I actually don’t believe this. Assuming that you can simply make better films with the executives you have by trying harder…isn’t really a data-based position. I have a ton of thoughts on how to improve development—most of which Hollywood doesn’t do—but not enough time in this article. Keep reading this site and I’ll get to it.

Question: Do you have any creative concerns?

I do, but this is me putting on my “development executive” hat.

As I was researching Solo I read that Rian Johnson’s new trilogy due in the 2000s will close out Rey and Finn’s arcs. While critics praised The Last Jedi, they tended to gloss over the larger plot: the Resistance lost. I mean, the Resistance is basically 20 people on a ship and the First Order took over the galaxy. With such a deep hole, and knowing that Rian Johnson is making three more films to close out the story, the key question for Episode 9 is this:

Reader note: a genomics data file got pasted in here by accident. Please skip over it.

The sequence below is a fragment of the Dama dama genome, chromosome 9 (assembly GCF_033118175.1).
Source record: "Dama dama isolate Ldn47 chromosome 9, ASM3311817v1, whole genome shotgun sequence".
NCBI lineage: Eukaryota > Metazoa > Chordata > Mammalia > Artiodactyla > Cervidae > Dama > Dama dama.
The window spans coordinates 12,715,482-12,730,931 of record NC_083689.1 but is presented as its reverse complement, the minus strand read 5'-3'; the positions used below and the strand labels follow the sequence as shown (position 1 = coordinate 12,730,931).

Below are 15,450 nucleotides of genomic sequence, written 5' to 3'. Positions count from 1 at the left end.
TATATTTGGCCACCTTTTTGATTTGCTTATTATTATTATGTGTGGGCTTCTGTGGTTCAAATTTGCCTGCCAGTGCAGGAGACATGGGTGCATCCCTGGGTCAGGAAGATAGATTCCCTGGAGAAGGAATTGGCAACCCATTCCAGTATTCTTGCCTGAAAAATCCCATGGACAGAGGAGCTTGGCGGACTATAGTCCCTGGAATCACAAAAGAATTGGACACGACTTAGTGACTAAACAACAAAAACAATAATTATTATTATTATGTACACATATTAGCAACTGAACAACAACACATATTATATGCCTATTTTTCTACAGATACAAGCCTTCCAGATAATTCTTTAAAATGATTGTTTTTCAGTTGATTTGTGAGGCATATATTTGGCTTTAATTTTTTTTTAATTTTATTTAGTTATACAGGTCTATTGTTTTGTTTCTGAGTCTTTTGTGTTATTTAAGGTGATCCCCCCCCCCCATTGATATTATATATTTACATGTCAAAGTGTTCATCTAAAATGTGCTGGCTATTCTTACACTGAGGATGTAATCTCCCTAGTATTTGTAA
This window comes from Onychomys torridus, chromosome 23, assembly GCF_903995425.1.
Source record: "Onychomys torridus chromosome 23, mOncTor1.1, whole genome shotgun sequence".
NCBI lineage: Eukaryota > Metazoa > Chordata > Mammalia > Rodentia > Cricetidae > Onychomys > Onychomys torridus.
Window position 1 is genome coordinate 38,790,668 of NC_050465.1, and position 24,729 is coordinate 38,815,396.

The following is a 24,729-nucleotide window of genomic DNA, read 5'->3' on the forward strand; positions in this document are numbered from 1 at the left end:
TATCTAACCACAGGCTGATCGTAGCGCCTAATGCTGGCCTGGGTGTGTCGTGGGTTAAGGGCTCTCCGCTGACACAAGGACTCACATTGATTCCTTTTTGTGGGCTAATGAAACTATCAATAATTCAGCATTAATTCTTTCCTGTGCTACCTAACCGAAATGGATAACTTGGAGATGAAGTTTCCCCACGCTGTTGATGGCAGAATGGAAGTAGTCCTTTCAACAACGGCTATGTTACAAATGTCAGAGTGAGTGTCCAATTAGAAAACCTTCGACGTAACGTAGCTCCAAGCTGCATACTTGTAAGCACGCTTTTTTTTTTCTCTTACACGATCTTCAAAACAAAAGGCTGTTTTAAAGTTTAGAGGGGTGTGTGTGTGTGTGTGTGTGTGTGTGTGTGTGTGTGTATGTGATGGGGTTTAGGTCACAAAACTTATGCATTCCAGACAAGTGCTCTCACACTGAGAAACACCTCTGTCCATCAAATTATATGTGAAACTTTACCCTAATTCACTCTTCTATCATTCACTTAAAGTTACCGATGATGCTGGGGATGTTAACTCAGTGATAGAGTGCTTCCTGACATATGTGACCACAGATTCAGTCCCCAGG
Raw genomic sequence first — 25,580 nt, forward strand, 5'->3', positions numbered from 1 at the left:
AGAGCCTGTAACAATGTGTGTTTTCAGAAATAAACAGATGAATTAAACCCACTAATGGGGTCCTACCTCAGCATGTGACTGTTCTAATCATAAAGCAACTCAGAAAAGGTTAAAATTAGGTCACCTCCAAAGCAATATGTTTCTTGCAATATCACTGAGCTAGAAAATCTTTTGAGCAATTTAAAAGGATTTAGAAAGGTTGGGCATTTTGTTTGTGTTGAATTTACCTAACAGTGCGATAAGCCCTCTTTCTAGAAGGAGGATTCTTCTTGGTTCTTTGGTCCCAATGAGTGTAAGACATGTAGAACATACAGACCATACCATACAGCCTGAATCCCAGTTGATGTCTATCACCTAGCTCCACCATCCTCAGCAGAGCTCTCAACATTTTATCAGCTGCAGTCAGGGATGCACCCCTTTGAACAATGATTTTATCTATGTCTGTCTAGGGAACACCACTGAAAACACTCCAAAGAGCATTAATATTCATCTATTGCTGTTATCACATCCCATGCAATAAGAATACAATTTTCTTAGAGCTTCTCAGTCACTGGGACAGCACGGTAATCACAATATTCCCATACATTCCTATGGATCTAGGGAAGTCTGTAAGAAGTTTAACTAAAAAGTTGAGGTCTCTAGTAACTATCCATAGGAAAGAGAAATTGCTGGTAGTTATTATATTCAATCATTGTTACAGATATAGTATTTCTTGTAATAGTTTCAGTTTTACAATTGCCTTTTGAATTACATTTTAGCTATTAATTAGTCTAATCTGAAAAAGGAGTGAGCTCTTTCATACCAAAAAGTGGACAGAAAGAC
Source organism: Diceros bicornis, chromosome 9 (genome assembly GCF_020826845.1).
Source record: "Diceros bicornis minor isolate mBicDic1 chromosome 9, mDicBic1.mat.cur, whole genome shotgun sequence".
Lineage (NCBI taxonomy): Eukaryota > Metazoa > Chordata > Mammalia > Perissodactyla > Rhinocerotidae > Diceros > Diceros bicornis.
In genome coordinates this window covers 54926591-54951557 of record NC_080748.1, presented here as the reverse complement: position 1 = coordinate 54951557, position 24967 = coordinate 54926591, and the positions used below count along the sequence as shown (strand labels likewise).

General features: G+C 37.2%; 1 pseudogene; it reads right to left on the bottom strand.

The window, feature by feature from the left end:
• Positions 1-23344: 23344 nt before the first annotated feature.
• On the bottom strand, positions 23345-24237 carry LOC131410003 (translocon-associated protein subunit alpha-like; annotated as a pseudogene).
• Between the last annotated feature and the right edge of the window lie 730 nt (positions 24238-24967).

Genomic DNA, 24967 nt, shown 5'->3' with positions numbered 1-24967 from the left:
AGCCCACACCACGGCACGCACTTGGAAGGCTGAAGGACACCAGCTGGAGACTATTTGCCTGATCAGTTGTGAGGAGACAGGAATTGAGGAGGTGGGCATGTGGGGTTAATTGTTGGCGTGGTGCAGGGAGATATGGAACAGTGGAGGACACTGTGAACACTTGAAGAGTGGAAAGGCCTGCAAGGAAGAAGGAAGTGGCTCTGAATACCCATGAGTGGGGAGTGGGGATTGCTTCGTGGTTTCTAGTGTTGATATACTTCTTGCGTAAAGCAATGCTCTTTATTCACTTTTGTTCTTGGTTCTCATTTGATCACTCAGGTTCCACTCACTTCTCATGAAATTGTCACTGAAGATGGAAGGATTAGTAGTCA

Will the good guys win?

If they don’t, and it ends on another “cliffhanger” a la Empire Strikes Back, I think you could see another negative fan reaction. Or at least, it will have to be a pyrrhic victory, where the good guys win, but the First Order is still in charge.The fans want closure to this arc; if they don’t get that, it could impact future box office. This is one of those creative decisions that could impact the business, but is super hard to model.

 

Question: Fine, just for fun, what would you do if you were Lucasfilm?

Make a Tales of Mos Eisley TV show. It’s still in the core world, but exploring possibly the best short story collection in the larger Star Wars universe. Which is to say, spinoffs shouldn’t be dead quite yet.